British Eccentrics: A Postscript To Eggs Like Fanny’s

Observatory

Following on from yesterday’s comments, I took another look at Fanny. At the heart of her cookery were Escoffier’s rules, so this morning I followed her technique for plain simple scrambled eggs and suddenly realised the difference, and why she became an influence on chefs. To a postwar rationed bankrupt nation her food was aspirational.

The recipe only works if you defy all the techniques you’ve learned about gentle heat and light cooking. You use an scorching iron skillet, fresh red-yolk farm eggs, smoking butter and oil, no milk, a sharp-edged fork, an enormous amount of vigour and a very vigilant eye. The second the eggs start to coagulate you churn without disturbing the mix (some French chefs mix eggs with the blade of a knife) and turn off the heat. The result is deep orange, lumpy and full of variant colour and texture – so unique-looking that I couldn’t find an online shot remotely like them (I did not have time to stop for a pan-selfie). I once had a dish of parsi eggs on the roof of an old fort in India that had the exact same colour – that’s the only reference I have.

Or you could eat these. This is the Wikipedia photo entry for ‘scrambled eggs’, like someone emptied a packet of crisps into a bowl. Fanny wasn’t pretty but she was no fool.

64 comments on “British Eccentrics: A Postscript To Eggs Like Fanny’s”

  1. Jan says:

    I could just kick myself now there’s a crab apple tree near the green where I bowl over in Charmouth. Tons of windfall crab apples late last summer not long before the summer bowls season ended that I dutifully picked up thinking I can use them…never did did i ? In fact just to prove I am one of the UKs leading numpties I put them down at about the same time I planted my first lot of winter bedding. To distract the creatures that shall not be named. The nameless foe must have treated them as a sort of starter before they set about the pansy flower main course.

    How do you mean Wayne are they not selling pectin or preserving sugar that’s been treated with pectin any more? Cos I don’t bother so much making a big store of jam now I haven’t noticed.

    Snows is right really if you take care to use I’d reckon about a third of fruit (blackberrys in my case) that’s a bit underripe the problem sorts itself out. Or as Snows says add crab apples to your jam pan instead of feeding them to the permanently hungry and ungrateful creatures that will in time nibble + totally nobble your garden anyroad. Just peel em crush them up a bit and retrieve any noticeable bits from the mixture when you are pouring it out of the jam pan. That’s the crab apples not the deer…gone and said the word now….Even easier if you are making bramble jelly you’ll strain it off anyroad. And squirt a good drop of lemon juice in mid way through the rolling boil.

    Tell you what Trafford Park is another place massively changed Wayne. Caught between the BBC complex and the Trafford centre. Bits of it namely the Kelloggs factory with THAT BIRD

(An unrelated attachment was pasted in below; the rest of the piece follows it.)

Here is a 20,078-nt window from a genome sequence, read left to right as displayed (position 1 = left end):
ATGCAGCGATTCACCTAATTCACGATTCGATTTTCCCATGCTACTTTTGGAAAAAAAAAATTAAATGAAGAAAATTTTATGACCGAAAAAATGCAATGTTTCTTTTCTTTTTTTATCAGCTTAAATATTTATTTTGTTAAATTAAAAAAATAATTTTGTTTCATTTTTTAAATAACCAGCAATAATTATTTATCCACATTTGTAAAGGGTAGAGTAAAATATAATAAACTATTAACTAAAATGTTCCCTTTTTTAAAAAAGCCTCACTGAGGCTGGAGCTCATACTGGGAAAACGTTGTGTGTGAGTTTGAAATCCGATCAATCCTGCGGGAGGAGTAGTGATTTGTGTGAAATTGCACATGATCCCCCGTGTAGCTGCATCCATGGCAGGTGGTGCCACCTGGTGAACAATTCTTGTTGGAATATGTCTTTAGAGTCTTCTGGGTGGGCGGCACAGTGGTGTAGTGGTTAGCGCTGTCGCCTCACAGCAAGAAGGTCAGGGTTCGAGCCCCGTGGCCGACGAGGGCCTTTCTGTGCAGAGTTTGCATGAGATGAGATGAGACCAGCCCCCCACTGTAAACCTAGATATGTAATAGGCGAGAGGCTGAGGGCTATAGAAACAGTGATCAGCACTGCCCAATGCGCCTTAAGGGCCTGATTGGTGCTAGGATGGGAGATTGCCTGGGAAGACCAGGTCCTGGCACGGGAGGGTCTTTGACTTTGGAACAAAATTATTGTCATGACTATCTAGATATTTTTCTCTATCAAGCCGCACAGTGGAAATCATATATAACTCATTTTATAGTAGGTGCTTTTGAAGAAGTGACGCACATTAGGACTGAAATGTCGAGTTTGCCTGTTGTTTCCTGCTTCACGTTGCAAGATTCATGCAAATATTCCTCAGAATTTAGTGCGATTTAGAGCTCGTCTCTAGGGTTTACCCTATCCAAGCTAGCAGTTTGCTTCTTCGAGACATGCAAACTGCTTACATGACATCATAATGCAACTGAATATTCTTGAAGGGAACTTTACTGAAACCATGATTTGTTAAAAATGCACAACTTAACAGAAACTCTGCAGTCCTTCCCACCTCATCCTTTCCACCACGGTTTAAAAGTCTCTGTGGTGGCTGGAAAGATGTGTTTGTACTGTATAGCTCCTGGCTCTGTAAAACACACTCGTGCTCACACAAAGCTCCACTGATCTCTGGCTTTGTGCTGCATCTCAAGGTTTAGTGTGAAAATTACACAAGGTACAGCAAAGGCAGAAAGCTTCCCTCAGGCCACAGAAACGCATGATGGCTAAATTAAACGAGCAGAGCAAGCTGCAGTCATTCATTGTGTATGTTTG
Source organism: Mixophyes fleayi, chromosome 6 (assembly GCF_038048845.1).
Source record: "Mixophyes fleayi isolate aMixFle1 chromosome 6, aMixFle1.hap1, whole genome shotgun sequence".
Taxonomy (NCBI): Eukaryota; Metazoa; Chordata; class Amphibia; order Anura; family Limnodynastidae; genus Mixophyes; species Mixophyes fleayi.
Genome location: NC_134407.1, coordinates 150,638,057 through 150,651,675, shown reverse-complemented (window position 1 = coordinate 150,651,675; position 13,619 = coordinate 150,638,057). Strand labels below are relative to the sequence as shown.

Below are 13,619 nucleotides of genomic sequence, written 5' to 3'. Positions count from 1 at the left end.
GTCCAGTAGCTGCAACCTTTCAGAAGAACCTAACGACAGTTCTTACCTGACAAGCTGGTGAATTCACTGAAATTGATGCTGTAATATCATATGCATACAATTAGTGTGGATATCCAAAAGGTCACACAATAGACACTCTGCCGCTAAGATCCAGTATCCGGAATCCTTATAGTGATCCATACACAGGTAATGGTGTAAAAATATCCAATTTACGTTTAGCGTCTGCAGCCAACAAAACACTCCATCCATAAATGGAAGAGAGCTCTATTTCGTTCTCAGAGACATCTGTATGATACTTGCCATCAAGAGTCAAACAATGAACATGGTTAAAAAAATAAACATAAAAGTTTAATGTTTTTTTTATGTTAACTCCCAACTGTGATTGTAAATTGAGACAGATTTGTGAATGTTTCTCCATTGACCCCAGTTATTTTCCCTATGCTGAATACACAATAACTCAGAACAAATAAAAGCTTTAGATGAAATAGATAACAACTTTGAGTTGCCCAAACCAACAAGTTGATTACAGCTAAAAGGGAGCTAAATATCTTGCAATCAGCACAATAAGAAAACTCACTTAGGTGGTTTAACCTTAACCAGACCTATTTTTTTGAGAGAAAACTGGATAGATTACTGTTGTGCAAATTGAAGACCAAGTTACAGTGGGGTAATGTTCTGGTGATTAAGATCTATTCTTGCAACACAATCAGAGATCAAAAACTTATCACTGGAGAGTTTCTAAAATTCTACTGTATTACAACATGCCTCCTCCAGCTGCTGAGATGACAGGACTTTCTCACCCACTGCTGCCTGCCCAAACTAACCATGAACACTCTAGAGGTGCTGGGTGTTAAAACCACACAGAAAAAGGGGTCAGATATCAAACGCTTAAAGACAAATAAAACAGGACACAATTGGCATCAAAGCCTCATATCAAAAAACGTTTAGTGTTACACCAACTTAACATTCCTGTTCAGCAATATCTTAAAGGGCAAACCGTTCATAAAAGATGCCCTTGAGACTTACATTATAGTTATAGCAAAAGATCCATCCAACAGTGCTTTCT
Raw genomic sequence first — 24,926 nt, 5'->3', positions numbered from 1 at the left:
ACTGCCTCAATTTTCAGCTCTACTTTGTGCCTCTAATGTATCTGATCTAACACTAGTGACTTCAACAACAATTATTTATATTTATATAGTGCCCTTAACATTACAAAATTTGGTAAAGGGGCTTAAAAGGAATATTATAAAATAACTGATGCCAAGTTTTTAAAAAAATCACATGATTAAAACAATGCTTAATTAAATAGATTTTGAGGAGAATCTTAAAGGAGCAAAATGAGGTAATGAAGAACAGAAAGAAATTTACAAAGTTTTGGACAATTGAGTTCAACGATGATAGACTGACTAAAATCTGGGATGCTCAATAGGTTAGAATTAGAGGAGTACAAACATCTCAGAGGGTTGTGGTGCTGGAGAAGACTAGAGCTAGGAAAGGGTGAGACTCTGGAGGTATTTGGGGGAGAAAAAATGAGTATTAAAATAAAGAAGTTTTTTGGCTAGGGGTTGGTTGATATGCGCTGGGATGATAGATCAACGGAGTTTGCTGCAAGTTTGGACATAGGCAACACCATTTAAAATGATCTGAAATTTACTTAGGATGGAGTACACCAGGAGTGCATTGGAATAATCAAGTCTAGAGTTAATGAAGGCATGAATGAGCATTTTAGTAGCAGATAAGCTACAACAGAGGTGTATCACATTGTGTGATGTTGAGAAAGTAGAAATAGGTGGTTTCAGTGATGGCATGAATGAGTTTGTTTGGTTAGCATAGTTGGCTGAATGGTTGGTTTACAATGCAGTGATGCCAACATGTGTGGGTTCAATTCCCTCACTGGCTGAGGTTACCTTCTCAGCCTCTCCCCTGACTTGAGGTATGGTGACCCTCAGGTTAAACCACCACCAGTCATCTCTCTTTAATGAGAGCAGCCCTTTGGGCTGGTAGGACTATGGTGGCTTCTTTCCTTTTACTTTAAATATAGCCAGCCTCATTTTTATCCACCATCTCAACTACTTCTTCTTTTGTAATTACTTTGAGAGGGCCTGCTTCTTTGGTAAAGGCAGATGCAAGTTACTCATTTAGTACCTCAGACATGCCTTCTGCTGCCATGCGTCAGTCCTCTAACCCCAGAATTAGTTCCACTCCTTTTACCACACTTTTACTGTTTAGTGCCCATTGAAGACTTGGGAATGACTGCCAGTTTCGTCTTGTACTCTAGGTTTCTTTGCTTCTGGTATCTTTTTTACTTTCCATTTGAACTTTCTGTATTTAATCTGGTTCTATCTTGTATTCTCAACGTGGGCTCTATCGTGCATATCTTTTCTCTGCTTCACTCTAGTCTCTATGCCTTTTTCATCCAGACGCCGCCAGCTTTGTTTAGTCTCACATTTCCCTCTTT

(And what a cock it is )crowing outside haven’t much changed but most of it…

    When I was a girl and it was foggy up the moss (Barton moss + Chat moss) which it was A LOT with it being so damp you used to hear all the boats on the Manchester Ship sounding their horns as they went up toward Barton locks. What a noise! Cos it was relatively close by it almost sort of reverberated. I always used to fall asleep with my right hand flat against the bedroom wall and I used to believe I could feel that deep deep sound in my hand.

    What with that and the blast furnaces from the steel works making the night sky turn a deep dark orange and then flare up into bright orange to crimson it makes it sound dire. Like Mordor ! But it wasn’t as a kid I used to think it was like wonderful that we made steel something that was that important and that the canal helped move stuff that was really vital to everyone. Some little lass or lad in industrial China probably goes to sleep thinking that now.

  2. Jan says:

    I put that badly you can’t peel a crab apple just split it and push the inside bit out with your thumbs.

  3. Wayne Mook says:

    I’ve not been doing any real cooking for a while, but my mother-in-law asked about getting her some, and we couldn’t find it, I could get it on that internet thingy, but I don’t food shop online. There is a liquid apple pectin but I didn’t like the look of it, plus my mother-in-law wanted powder. I know Silver Spoon do a type of it, but I’ve not seen it about. Preserving sugar I could find OK.

    Sorry Snowy for pushing the thread into Turnip territory.

    So what are people thinking of growing this year? Dia seems at a loss this year, she’s says she may leave things fallow, or as she actually put it, ‘I may grow weeds.’

    I used to stay at my grans next to the railway in one of the fire houses on Park Road just by Kellogg’s (They bought Zippy Christmas from Manchester Council (the new Father Christmas looks like he’s begging according to a friend when he was sat in Piccadilly Gardens) and the put Zippy Christmas right next to the cock head sign.). When I stayed at my grandparents I used hear the trains roar through at night when I stayed there, lovely images of where they were going but kept you awake, I was told off for sliding down the embankments on bread trays.

    We lived on the South Side of Trafford Park, I remember when it was desolate, roads with the odd building usually a lone pub on the corner with no other building near it. There will still quite a few firms, Andersons, Massey Fergusons. I lived just past Lostock Park (nr the cinder track that passed by the Park and Barton Clough (scruff) school) and we used to be able to walk across rhubarb to the railway line that went to Kellogg’s straight into Trafford Park. Thinking of some of things we did I’m surprised we weren’t killed.

    It’s quite odd to see the Salford Quays/Media City & it’s retail, leisure & museums as the flows toward the Trafford Centre mixed in with factories like LUR engineering , the Hovis flour mill (taken over by Whitworth’s a few years back but I can’t but think of it as Hovis) and Kellogg’s. The modern Trafford Park is quite an odd mix of stuff, there are even a few banks thrown into the mix.

    Wayne.

  4. snowy says: